“Observer” has a good topic, but a bad story Arts and entertainment

Are moviegoers astute voyeurs looking into the fantasy lives of fictional characters through the prism of the movie screen? This is the question that Chloe Okuno’s first feature film, The Observer, is trying to answer. What the audience has to go through to identify with the protagonist is another hypothesis.

“Watcher” is a slow-burning film that doesn’t have to burn at all, as the performance time is filled with meaningless contradictions of character and plot. Watching Watcher is boring rather than fun, as you will find that you watch your watch more than the screen.

The film is about an American named Julia, portrayed by Mother Monroe, who moves to Romania with her boyfriend Francis to get a job promotion. It is a fish outside the water and has problems adapting to its new environment due to the language barrier that causes its isolation.

She begins to notice the unpleasant feeling that someone is constantly watching her through the large window of her apartment, until the idea of ​​closing the blinds does not cross her mind until she notices that she is being watched. Her fears are heightened when she learns of a serial killer beheading local women while returning home one night with Francis. She begins to suspect that it may be this mysterious man who is constantly watching her through her constantly open window.

The film then begins at a clumsy pace with this setting finally introduced. We don’t even know what Julia and Francis are doing in Romania for an hour in history.

The main problem with The Observer is how Okuno portrays his victim on hold. Julia is often the one who is seen stalking the man she thinks is the one at the window. The man from the window doesn’t actually do anything that could be interpreted as dangerous, except the horrible act of watching her, which, of course, is the meaning of the film.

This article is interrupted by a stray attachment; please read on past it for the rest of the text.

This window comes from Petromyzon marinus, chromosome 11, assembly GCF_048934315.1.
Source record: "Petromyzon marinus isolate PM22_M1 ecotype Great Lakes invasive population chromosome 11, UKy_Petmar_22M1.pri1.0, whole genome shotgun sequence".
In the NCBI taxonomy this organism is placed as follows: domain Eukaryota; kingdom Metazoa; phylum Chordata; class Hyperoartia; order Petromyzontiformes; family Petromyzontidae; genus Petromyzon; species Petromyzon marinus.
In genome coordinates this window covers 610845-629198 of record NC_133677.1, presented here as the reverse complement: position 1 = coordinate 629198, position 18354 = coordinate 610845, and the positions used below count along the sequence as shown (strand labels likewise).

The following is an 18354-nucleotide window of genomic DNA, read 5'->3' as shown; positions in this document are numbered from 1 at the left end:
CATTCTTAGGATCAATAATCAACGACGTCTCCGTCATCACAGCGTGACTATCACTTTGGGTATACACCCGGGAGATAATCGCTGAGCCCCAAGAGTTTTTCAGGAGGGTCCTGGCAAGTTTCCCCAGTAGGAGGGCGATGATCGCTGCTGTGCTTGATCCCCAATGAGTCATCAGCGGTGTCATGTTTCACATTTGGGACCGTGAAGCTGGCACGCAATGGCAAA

Female intuition is seen as something like the gospel, and believing women, when expressing their worries or fears, are paramount in real life. The problem is that in this fictional world, her fears are completely unfounded from everything seen in the film, except for her intuition. We should identify a failure in the men in her life due to their lack of confidence in her worries, but this message brings out only through the actions of the writer, not the characters in the story. Without spoiling the plot, it’s like how a writer can simply say through a story that a character is intelligent, without even showing how intelligent he is.

Julia’s fears are justified, not because of what we see on the screen, but rather because of what ultimately happens because of where the writer takes the story. The men in her life are not careless or unbelieving; they just have to accept the facts on the issue of real value.

The unbearably slow pace of the film doesn’t help either. Instead of the tense, tense, and chilling moments of this aforementioned observer acting predatorily, we see Julia fueling most of the conflict while the man at the window is simply trying to spend his day. This makes the pace of the film feel like we’re repeating moments of boring interactions instead of witnessing chilling series.

Things are not helped by the fact that much of the language is spoken in Romanian without subtitles. This was probably done to help the audience put themselves in Julia’s place as an isolated foreigner, but it means that the long parts of the film are devoid of any understandable dialogues, unless you speak Romanian.

The actor who plays Francis, Carl Glusman, gives a dry play that also breaks the tension with his soft pass. Overall, The Observer is a film that suffers from omnipotent screenwriters imposing their admirable message through an ending that doesn’t feel deserved, especially when you have to watch a slow-moving, poorly played story that presents this laudable theme.

– “Watcher” has an R rating and is shown at Marquee Cinemas, Galleria 14, in Beckley.

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